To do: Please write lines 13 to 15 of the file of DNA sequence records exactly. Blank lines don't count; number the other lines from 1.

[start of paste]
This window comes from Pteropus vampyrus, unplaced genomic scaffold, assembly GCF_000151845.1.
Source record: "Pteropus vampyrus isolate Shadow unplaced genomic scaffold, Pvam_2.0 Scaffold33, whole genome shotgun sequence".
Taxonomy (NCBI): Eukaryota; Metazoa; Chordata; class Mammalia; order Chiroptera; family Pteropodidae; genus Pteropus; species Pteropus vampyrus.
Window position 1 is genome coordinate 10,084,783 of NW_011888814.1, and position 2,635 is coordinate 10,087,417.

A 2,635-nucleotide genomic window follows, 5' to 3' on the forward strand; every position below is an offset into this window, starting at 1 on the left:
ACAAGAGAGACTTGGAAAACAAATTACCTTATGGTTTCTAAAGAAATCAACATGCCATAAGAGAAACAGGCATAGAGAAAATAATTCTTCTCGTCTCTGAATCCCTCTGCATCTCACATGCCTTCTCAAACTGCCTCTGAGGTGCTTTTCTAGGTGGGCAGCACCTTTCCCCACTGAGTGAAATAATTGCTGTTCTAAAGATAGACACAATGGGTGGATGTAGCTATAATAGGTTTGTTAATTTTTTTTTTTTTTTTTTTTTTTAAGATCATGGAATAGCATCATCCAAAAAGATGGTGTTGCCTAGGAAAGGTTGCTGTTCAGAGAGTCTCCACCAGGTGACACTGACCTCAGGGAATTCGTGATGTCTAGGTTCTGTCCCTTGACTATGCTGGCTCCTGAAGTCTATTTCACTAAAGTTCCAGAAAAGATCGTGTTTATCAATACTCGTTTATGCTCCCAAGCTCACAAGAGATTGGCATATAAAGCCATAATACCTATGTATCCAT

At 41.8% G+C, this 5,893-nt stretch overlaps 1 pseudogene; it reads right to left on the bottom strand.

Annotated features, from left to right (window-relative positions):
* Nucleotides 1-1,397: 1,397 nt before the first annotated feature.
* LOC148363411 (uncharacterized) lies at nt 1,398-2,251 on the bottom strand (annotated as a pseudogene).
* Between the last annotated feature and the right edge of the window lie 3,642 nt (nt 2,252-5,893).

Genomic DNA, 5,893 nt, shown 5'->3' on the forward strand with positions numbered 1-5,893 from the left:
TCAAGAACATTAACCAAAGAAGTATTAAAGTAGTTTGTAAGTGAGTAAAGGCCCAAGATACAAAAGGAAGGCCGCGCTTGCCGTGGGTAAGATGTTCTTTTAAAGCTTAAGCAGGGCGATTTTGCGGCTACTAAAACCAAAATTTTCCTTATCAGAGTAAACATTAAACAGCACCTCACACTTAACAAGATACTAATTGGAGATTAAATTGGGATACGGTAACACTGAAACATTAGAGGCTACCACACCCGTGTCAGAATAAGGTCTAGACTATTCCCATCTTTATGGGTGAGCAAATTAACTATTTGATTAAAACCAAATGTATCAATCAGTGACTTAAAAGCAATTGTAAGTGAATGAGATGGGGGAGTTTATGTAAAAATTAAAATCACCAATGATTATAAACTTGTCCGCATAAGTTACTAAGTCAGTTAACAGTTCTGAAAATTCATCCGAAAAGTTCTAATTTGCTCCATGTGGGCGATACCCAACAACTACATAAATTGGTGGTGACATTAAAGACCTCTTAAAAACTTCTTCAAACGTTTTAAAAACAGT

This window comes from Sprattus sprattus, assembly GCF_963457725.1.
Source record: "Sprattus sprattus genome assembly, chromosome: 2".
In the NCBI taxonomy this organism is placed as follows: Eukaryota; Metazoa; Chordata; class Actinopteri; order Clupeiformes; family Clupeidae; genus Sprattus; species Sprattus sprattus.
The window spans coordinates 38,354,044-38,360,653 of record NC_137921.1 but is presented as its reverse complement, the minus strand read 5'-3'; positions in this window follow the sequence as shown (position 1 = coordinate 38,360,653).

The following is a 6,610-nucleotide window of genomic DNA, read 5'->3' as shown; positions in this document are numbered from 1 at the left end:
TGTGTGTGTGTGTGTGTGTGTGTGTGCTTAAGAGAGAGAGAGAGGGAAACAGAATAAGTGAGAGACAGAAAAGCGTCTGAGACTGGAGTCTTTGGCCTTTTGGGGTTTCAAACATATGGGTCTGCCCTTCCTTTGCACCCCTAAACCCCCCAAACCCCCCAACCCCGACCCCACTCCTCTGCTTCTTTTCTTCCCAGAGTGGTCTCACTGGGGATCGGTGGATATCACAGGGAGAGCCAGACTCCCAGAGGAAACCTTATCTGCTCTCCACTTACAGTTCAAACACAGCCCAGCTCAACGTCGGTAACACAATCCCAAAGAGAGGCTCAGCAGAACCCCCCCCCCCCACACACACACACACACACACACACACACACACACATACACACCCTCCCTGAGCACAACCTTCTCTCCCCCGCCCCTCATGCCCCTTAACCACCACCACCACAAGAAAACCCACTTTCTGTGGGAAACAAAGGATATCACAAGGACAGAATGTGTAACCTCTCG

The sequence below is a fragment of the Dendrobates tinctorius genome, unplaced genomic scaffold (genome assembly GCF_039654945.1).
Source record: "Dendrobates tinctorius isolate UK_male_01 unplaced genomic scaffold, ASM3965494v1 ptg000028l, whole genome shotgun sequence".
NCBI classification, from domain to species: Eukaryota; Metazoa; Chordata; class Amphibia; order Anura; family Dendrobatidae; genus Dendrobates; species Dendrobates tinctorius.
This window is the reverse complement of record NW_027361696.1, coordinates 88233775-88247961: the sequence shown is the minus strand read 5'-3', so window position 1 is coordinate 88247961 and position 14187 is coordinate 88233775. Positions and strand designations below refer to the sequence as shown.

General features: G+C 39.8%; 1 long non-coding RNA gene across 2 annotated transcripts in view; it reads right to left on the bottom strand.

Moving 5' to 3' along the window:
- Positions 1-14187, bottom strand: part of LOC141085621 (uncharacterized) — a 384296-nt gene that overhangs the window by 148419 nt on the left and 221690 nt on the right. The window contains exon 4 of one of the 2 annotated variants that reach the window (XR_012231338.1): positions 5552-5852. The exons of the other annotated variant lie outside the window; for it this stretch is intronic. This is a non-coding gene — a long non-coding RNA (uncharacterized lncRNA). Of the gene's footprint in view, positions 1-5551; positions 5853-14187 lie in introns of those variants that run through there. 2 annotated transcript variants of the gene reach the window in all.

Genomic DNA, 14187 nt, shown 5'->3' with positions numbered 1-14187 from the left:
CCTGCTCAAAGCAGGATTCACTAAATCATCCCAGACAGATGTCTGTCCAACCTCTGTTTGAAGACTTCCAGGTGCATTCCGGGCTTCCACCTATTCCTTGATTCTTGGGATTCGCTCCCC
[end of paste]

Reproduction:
TCAAGAACATTAACCAAAGAAGTATTAAAGTAGTTTGTAAGTGAGTAAAGGCCCAAGATACAAAAGGAAGGCCGCGCTTGCCGTGGGTAAGATGTTCTTTTAAAGCTTAAGCAGGGCGATTTTGCGGCTACTAAAACCAAAATTTTCCTTATCAGAGTAAACATTAAACAGCACCTCACACTTAACAAGATACTAATTGGAGATTAAATTGGGATACGGTAACACTGAAACATTAGAGGCTACCACACCCGTGTCAGAATAAGGTCTAGACTATTCCCATCTTTATGGGTGAGCAAATTAACTATTTGATTAAAACCAAATGTATCAATCAGTGACTTAAAAGCAATTGTAAGTGAATGAGATGGGGGAGTTTATGTAAAAATTAAAATCACCAATGATTATAAACTTGTCCGCATAAGTTACTAAGTCAGTTAACAGTTCTGAAAATTCATCCGAAAAGTTCTAATTTGCTCCATGTGGGCGATACCCAACAACTACATAAATTGGTGGTGACATTAAAGACCTCTTAAAAACTTCTTCAAACGTTTTAAAAACAGT

This window comes from Sprattus sprattus, assembly GCF_963457725.1.
Source record: "Sprattus sprattus genome assembly, chromosome: 2".